Fred A. Farrell (1882-1935), ‘Surrender Englander!’ – Neuville St Vaast, chalk, bodycolour and ink on dark brown paper.
On Monday a candle-lit service at Westminster Abbey and a ‘lights out’ event concluded a day of ceremonies marking 100 years since Britain entered the First World War, in what was collective act of remembrance.
In late 1917, Fred A.Farrell – commissioned by the city of Glasgow – went to the Front as a war artist, attached for three weeks to the 15th, 16th and 17th battalions of the Highland Light Infantry in Flanders. He was in France in late 1918, attached for two months to the staff of the 51st (Highland) Division. In between, authorised by the Ministry of Munitions and the Admiralty, Farrell documented with drawings the home effort of women in Glasgow’s munitions factories, shipyards and engineering works.
One of Farrell’s works that has continued to attract attention is this poster-like propagandist piece – a reconstruction of a much recounted event that reportedly took place in April 1916. During darkness a German officer climbed the barbed wire, pointed his revolver into a British trench and shouted, ‘Surrender Englander!’ An NCO of the 8th Argyll & Sutherland Highlanders, who was stationed in the trench, had a hand grenade in his hand. Without pulling the pin, he threw it at the German, shouting, ‘I am no Englander; I’m a Scotsman!’ The force of the blow killed the German. Apparently it was later discovered from German prisoners that this incident prevented a further attack.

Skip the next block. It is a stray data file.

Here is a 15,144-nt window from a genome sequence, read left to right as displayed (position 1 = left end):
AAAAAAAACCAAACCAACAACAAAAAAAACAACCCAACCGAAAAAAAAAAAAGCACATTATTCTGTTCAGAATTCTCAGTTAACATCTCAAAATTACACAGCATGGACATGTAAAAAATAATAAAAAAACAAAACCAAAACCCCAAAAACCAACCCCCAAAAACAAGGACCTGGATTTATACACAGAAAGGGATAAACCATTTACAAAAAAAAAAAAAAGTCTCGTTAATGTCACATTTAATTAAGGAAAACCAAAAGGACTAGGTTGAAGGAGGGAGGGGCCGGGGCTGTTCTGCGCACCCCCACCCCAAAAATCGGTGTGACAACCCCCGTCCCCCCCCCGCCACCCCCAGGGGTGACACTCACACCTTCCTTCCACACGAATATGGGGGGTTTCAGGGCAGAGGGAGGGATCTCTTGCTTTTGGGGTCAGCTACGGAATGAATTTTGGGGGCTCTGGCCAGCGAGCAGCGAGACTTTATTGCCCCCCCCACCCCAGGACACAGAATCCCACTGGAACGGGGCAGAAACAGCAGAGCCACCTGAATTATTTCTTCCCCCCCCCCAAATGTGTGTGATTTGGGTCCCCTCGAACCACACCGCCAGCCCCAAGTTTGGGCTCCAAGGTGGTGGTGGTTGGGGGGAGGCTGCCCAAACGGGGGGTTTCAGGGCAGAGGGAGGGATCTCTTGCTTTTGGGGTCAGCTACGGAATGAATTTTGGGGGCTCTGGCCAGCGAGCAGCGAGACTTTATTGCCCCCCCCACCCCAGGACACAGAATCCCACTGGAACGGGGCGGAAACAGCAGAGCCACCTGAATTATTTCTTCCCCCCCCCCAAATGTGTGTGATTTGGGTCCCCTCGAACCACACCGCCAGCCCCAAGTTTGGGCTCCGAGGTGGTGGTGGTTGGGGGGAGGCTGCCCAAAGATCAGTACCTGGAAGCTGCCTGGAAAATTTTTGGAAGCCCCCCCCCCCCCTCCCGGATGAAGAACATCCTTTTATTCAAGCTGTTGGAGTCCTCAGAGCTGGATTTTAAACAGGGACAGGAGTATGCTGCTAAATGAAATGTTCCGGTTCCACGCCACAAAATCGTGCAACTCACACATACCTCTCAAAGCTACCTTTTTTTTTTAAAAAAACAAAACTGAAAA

An exhibition of Fred A. Farrell’s drawings can be seen at an exhibition currently running at Glasgow Museums, until 23 November. ■